Antiochus III (198 BC) incurred heavy debts expanding his kingdom. His son Antiochus IV (called Epiphanes to signify his manifestation as “god”) came to the throne in 175, appointing Jason as High Priest in Judea. He was a cruel tyrant (as prophesied by Daniel 11:21-35). In 169 he entered the Sanctuary, took the golden altar, lampstand, utensils and hidden treasures to pay his debts. He plundered the city, burned it with fire and tore down Jewish homes. Anyone who owned a Torah was killed. A remnant, however, still studied the Scriptures secretly at night. When officers would come, they would play a game called dreidle, spinning wooden top while hiding th Torah. It is now used to honor Hanukkah with Hebrew letters meaning “a miracle took place here.” Antiochus minted his image alongside Zeus and proclaimed himself “god”, instituting idolatry and commanding the Jews to break God’s commands. He offered pigs on the altar to mock God’s law and profaned the Sabbath. Women were killed and their circumcised babies mutilated. Some chose to die as martyrs and others fled.
Mattathias, the high priest; 145 years old, was a faithful servant, with five grown sons who were pious and valiant. He lamented, “Alas! Why was I born to see this, the ruin of my people, the ruin of the holy city, and to dwell there when it was given over to the enemy?” When the officers attempted to bribe him to defect, he said, “Even if all the nations that live under the rule of the king obey him, and have chosen to do his commandments, departing each one from the religion of his fathers, yet I and my sons and my brothers will live by the covenant of our fathers…. We will not obey the king’s words by turning aside.”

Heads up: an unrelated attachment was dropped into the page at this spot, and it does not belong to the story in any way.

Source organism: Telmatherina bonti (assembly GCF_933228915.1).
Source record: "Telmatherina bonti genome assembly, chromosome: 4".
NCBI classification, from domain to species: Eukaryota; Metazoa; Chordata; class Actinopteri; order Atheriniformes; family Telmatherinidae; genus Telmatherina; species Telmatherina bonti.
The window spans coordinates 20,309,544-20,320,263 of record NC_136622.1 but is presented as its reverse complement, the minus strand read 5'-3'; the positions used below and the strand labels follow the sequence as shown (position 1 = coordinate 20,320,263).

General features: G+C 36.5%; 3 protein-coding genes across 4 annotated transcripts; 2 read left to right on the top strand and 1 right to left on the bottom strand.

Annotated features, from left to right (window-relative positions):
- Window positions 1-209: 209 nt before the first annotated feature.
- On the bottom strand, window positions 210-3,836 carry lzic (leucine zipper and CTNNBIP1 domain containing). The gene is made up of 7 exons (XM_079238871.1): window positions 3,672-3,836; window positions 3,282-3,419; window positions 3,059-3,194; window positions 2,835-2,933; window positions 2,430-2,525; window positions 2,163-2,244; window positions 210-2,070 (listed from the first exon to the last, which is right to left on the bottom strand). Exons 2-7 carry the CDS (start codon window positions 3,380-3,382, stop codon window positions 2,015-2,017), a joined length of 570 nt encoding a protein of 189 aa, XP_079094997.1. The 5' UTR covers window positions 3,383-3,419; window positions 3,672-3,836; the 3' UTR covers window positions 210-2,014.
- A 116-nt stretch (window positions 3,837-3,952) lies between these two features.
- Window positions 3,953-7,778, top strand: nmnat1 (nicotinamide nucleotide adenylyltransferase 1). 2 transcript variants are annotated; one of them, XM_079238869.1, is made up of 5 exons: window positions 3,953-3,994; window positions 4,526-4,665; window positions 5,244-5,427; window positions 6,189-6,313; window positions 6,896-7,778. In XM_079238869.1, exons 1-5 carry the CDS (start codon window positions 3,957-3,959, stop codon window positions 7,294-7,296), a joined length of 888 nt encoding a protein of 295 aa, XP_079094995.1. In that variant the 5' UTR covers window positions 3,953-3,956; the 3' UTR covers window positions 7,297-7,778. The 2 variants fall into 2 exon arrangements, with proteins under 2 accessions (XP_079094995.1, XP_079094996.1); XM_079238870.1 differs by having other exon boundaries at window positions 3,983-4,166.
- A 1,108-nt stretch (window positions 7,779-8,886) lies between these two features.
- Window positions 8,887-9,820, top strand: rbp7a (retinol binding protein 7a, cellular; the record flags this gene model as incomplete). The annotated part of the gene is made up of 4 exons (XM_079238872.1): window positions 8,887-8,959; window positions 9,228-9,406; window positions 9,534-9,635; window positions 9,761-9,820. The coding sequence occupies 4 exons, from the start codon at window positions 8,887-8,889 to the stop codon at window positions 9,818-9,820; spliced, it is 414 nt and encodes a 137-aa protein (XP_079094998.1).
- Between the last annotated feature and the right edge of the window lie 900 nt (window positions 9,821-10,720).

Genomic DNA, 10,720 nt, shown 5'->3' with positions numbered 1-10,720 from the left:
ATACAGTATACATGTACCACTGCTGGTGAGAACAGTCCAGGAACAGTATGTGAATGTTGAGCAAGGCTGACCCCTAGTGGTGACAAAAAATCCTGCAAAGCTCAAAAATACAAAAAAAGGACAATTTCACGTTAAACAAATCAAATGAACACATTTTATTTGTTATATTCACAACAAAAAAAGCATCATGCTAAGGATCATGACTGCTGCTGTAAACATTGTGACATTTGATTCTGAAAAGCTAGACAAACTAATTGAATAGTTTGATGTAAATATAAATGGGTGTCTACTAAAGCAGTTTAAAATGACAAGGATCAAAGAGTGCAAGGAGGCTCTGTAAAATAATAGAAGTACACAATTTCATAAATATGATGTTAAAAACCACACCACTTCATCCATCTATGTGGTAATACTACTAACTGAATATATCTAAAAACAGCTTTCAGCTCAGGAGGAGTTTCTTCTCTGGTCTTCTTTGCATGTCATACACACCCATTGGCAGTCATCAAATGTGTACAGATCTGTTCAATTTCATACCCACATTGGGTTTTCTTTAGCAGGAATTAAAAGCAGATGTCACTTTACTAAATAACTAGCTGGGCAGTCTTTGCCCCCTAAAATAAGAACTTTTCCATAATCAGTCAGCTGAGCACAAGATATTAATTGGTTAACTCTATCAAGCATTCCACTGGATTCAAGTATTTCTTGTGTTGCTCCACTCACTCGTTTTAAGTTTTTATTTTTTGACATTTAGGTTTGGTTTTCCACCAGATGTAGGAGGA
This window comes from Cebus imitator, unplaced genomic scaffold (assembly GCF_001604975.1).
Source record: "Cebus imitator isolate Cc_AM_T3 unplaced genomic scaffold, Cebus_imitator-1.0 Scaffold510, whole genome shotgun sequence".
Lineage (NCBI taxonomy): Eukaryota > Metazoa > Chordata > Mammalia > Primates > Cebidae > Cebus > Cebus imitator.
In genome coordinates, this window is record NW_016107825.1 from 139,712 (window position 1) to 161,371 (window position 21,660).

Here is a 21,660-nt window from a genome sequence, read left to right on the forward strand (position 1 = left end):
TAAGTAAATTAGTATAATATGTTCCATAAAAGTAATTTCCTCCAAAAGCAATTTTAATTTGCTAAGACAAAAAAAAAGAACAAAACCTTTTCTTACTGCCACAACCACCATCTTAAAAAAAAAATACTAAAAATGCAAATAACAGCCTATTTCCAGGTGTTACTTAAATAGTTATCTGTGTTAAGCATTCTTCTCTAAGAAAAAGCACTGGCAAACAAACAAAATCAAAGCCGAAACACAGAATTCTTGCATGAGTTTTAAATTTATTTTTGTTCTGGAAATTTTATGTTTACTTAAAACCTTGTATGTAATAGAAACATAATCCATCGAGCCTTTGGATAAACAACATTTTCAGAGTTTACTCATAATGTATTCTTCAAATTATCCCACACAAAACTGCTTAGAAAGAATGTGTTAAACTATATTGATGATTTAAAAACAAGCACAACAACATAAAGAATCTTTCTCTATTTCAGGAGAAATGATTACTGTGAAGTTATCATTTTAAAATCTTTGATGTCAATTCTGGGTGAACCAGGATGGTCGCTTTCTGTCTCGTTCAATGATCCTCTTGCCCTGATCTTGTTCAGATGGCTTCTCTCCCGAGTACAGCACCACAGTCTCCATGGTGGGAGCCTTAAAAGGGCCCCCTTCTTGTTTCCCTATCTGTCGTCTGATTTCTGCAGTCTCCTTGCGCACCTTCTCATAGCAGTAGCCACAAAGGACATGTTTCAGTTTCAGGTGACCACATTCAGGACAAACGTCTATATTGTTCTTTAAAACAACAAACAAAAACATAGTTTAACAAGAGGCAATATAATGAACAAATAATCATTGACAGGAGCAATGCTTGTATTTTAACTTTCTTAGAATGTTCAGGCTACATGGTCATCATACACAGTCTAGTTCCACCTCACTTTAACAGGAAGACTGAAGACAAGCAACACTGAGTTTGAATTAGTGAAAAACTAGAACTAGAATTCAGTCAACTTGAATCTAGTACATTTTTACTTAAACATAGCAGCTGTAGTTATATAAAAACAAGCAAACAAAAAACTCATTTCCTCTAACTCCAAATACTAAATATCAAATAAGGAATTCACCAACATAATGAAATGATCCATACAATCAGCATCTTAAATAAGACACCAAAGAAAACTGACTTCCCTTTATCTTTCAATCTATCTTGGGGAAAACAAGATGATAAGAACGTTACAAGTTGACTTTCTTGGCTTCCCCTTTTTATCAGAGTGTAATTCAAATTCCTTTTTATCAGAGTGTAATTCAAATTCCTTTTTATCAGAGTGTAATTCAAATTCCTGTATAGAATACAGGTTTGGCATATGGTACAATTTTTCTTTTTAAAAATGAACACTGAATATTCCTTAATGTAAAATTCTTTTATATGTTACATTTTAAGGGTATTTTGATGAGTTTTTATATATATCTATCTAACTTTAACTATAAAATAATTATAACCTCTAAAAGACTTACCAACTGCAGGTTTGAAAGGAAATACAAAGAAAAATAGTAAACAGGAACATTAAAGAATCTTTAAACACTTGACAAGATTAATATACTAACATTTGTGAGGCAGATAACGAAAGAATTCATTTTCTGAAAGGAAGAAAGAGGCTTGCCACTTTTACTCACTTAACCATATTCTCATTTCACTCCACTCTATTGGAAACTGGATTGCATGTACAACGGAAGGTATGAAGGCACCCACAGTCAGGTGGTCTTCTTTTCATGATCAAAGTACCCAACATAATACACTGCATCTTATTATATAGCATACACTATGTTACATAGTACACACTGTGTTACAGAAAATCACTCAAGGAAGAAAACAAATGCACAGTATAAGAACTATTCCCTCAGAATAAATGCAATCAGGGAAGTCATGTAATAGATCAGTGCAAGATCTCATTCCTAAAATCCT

When threatened with force to defile the altar on the Sabbath, he cried out, “Let every one who is zealous for the law and supports the covenant come out with me!” He initially did not want to fight but fled to the mountains. After studying the Scriptures he recognized that self-defense was Biblical and formed an army. One year later, at 146 and on his death bed, he addressed his sons: “Arrogance and reproach have now become strong; it is a time of ruin and furious anger. Now, my children, show zeal for the law, and give your lives for the covenant of our fathers. Remember the deeds of the fathers, which they did in their generations; and receive great honor and an everlasting name.” He put Judas in charge.